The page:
Capitol Report - Week Seven 2021
March 1, 2021
By: Paula S. Dierenfeld
Winnowing Begins. With the temperatures rising, this week will bring not only the first signs of spring but also the first funnel of the 2021 legislative session. For bills to remain “alive”, they must be reported out of their originating committees by March 5. In other words, Senate bills must be reported out of their Senate Committees, and House bills must be reported out of their House Committees. Exempt from the funnel are Appropriations bills, Ways and Means bills, and Government Oversight bills. The Senate Daily Debate Calendar is already 18 pages long and the House Calendar is 16 pages, so frankly legislators don’t need many more bills to keep them busy the rest of the session.
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In Case You’re Wondering. Among the more interesting bills that have made it through the funnel so far are:
- Daylight Saving Time (SF 335) Makes daylight saving time the official time year round.
- College Athletes (SF 386) Allows college athletes to receive compensation for use of their name, image or likeliness rights, or athletic reputation .
- Wounded Deer (SF 457) Removes a requirement that both the person and dog used to track a wounded deer be trained in deer blood tracking. The bill would require only dogs to be trained.
- Pledge of Allegiance (HF 415) Requires public and private schools to offer recitation of the Pledge of Allegiance and to display the American flag in classrooms where the pledge is recited.
- Littering Penalties (SF 465) Makes littering grounds for suspending a person’s hunting and fishing license, as well as camping privileges at state parks.
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Eye in the Sky. Back again this year is legislation that would ban the use of automated traffic enforcement devices, A.K. A. speed and red light cameras. The bill, SSB 1176, introduced by long time traffic camera critic, Senator Brad Zaun, would prohibit the use of the cameras everywhere in the state except along the S curve on Interstate 380 near downtown Cedar Rapids. At a subcommittee meeting this past week, Zaun said he “could at least tolerate” the Cedar Rapids S curve exception because it is prone to crashes and does not allow for stationing of squad cares for traffic enforcement. The use of all other cameras would be outlawed beginning July 1 but cities could still collect on traffic tickets issued before then. Eleven Iowa communities use automated traffic enforcement systems.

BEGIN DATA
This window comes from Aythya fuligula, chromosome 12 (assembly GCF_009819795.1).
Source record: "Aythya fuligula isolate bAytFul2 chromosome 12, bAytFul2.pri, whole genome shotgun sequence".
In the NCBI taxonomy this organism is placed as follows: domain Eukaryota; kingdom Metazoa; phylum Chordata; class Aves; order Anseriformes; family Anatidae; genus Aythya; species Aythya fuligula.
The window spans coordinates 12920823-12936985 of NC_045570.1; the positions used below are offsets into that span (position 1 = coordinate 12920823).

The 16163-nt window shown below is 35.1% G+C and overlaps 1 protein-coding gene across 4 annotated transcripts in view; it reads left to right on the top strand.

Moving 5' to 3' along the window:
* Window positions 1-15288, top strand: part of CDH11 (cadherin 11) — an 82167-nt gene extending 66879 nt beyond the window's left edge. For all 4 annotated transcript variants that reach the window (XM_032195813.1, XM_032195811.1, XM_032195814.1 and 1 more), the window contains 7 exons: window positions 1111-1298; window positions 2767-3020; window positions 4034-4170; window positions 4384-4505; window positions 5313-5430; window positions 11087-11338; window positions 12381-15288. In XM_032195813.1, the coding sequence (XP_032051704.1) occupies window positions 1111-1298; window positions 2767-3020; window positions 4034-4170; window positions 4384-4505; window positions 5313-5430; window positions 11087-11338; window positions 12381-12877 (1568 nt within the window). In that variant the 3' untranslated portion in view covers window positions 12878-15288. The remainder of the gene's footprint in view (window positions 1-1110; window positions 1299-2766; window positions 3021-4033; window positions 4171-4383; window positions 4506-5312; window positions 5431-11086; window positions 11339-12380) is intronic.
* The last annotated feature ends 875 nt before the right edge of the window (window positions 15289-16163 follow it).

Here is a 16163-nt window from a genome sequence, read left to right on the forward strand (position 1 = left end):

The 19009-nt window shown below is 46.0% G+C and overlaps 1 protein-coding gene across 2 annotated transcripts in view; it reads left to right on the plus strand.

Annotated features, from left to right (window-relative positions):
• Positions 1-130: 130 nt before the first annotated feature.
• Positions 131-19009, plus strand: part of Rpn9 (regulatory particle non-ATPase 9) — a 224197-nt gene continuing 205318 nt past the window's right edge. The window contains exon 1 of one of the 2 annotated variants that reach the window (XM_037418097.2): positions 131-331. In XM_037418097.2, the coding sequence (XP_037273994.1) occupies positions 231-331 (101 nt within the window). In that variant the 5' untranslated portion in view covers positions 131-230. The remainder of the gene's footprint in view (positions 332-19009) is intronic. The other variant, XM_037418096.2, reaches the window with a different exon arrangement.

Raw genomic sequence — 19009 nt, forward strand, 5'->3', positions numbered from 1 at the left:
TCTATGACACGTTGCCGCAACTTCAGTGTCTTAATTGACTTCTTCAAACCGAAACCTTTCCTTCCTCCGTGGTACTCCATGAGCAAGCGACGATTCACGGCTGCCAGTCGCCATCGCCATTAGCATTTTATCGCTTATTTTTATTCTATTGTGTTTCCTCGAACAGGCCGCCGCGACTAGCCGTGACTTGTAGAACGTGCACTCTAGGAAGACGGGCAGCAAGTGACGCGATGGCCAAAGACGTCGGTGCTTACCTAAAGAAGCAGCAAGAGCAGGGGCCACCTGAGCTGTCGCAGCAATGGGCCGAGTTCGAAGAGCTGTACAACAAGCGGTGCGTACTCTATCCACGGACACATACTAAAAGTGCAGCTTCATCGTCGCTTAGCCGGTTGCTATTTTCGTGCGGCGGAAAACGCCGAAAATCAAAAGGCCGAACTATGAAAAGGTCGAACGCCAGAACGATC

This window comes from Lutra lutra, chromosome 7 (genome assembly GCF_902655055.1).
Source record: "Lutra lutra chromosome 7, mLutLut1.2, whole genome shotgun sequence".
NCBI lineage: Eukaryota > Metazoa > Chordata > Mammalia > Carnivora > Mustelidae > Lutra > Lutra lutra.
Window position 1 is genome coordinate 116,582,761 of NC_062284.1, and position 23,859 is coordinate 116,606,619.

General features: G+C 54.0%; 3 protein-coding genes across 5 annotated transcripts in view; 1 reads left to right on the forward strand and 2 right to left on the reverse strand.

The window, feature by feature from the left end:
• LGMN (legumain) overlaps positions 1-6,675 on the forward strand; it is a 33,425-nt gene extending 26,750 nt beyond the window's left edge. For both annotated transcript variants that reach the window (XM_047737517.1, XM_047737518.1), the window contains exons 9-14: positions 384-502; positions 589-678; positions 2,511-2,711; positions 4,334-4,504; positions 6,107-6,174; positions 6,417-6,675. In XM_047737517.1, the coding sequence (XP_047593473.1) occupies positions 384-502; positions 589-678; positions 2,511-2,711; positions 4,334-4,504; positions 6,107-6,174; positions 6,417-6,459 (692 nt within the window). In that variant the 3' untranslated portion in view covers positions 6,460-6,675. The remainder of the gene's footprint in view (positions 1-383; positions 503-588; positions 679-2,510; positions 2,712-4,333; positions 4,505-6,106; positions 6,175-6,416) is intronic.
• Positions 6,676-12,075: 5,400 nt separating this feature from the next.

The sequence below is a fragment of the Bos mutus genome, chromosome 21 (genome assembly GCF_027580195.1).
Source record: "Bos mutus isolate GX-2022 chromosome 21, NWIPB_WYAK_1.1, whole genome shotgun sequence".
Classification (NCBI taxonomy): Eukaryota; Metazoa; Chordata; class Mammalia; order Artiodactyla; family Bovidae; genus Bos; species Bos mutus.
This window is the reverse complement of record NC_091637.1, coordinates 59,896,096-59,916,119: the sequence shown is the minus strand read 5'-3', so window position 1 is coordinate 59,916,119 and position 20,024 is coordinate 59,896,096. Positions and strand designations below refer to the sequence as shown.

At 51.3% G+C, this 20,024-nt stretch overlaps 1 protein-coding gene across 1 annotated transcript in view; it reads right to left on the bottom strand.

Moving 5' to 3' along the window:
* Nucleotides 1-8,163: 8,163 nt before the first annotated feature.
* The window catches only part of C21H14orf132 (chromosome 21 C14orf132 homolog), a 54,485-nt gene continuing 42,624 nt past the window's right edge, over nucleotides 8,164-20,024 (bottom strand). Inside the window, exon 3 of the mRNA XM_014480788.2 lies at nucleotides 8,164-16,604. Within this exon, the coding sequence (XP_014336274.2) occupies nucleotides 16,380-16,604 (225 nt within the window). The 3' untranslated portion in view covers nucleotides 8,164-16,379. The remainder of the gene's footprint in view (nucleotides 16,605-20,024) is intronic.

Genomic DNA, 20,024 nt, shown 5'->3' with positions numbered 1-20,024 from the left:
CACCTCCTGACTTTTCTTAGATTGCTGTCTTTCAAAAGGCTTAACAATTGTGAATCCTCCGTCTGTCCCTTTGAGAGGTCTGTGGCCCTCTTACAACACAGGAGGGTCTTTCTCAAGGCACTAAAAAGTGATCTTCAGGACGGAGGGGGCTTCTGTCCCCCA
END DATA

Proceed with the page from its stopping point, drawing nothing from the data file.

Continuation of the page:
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For Those Who Drive. You should also know, there is a bill, HF 652, that would prohibit a driver from intentionally avoiding a traffic signal by cutting through private property or public property that is not a street. And another one, HF 494, that would require a driver in the left-most lane of a multi-lane highway to move to the lane on their immediate right when they know or should know that a vehicle behind them is about to overtake them.
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And For Those Who Text. A bill, HF 633, is being considered in the House Judiciary Committee that would prohibit a “dominant social media company” from restricting constitutionally protected speech on its social networking website or users’ access to it. And a pair of bills, SF 402 and HSB 235, would make it illegal for the state or any county or city government to provide tax incentives to “massive” social networking companies that censor online content. Proponents of the bills acknowledge the bills, as currently written, require a lot of work but they say something needs to be done to protect the free speech rights of users of social media.
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What Do We Do Now? Every ten years following a new census, the legislature goes through a process of redistricting, a redrawing of the Congressional and state legislative districts based on changes in population. The task of drawing the new maps was scheduled to begin on April 1, the day after the U.S. Census Bureau was expected to deliver the new census data. This past Monday, the Temporary Redistricting Advisory Committee, a citizen group appointed by Democrat and Republican leaders, was told by Legislative Service Bureau staff that the Census Bureau is now saying the new population numbers won’t be delivered until September 30. This creates a real problem in Iowa since our constitution requires the legislature to complete the redistricting process by September 1. If the legislature is not done by then, the Iowa Supreme Court takes over. The Temporary Redistricting Advisory Committee is scheduled to meet again this coming Monday to discuss further the census issue and to select a fifth member to chair the committee. Picking a fifth member may prove to be more challenging that wrestling the population numbers from the Census Bureau.
The Nyemaster Goode Government Affairs team tracks and analyzes legislation as part of its full range of legislative services. At the statehouse, our public policy attorneys use experience, knowledge, and technical skills to achieve our clients’ goals.